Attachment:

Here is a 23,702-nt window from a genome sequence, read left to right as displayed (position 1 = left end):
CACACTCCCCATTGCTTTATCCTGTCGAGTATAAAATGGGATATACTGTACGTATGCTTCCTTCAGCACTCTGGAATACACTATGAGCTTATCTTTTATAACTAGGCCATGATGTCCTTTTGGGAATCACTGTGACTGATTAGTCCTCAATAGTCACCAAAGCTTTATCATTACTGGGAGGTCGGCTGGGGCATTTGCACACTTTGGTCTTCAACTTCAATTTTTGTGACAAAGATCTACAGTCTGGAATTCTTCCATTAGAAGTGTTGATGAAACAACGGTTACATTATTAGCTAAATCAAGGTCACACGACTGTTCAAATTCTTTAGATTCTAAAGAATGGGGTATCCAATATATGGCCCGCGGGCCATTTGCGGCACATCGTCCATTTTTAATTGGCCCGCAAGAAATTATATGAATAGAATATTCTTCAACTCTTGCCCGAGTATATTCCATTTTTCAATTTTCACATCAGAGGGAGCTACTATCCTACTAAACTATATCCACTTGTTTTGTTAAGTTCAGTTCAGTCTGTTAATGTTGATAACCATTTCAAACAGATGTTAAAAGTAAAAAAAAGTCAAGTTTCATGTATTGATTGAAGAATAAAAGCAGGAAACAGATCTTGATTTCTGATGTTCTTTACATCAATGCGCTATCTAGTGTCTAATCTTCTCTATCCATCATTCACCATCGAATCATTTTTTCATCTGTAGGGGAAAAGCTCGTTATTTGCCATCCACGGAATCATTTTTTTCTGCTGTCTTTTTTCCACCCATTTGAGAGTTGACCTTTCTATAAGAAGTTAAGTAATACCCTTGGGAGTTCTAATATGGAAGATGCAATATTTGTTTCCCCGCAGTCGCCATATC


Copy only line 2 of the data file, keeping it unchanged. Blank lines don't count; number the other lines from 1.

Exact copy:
CACACTCCCCATTGCTTTATCCTGTCGAGTATAAAATGGGATATACTGTACGTATGCTTCCTTCAGCACTCTGGAATACACTATGAGCTTATCTTTTATAACTAGGCCATGATGTCCTTTTGGGAATCACTGTGACTGATTAGTCCTCAATAGTCACCAAAGCTTTATCATTACTGGGAGGTCGGCTGGGGCATTTGCACACTTTGGTCTTCAACTTCAATTTTTGTGACAAAGATCTACAGTCTGGAATTCTTCCATTAGAAGTGTTGATGAAACAACGGTTACATTATTAGCTAAATCAAGGTCACACGACTGTTCAAATTCTTTAGATTCTAAAGAATGGGGTATCCAATATATGGCCCGCGGGCCATTTGCGGCACATCGTCCATTTTTAATTGGCCCGCAAGAAATTATATGAATAGAATATTCTTCAACTCTTGCCCGAGTATATTCCATTTTTCAATTTTCACATCAGAGGGAGCTACTATCCTACTAAACTATATCCACTTGTTTTGTTAAGTTCAGTTCAGTCTGTTAATGTTGATAACCATTTCAAACAGATGTTAAAAGTAAAAAAAAGTCAAGTTTCATGTATTGATTGAAGAATAAAAGCAGGAAACAGATCTTGATTTCTGATGTTCTTTACATCAATGCGCTATCTAGTGTCTAATCTTCTCTATCCATCATTCACCATCGAATCATTTTTTCATCTGTAGGGGAAAAGCTCGTTATTTGCCATCCACGGAATCATTTTTTTCTGCTGTCTTTTTTCCACCCATTTGAGAGTTGACCTTTCTATAAGAAGTTAAGTAATACCCTTGGGAGTTCTAATATGGAAGATGCAATATTTGTTTCCCCGCAGTCGCCATATC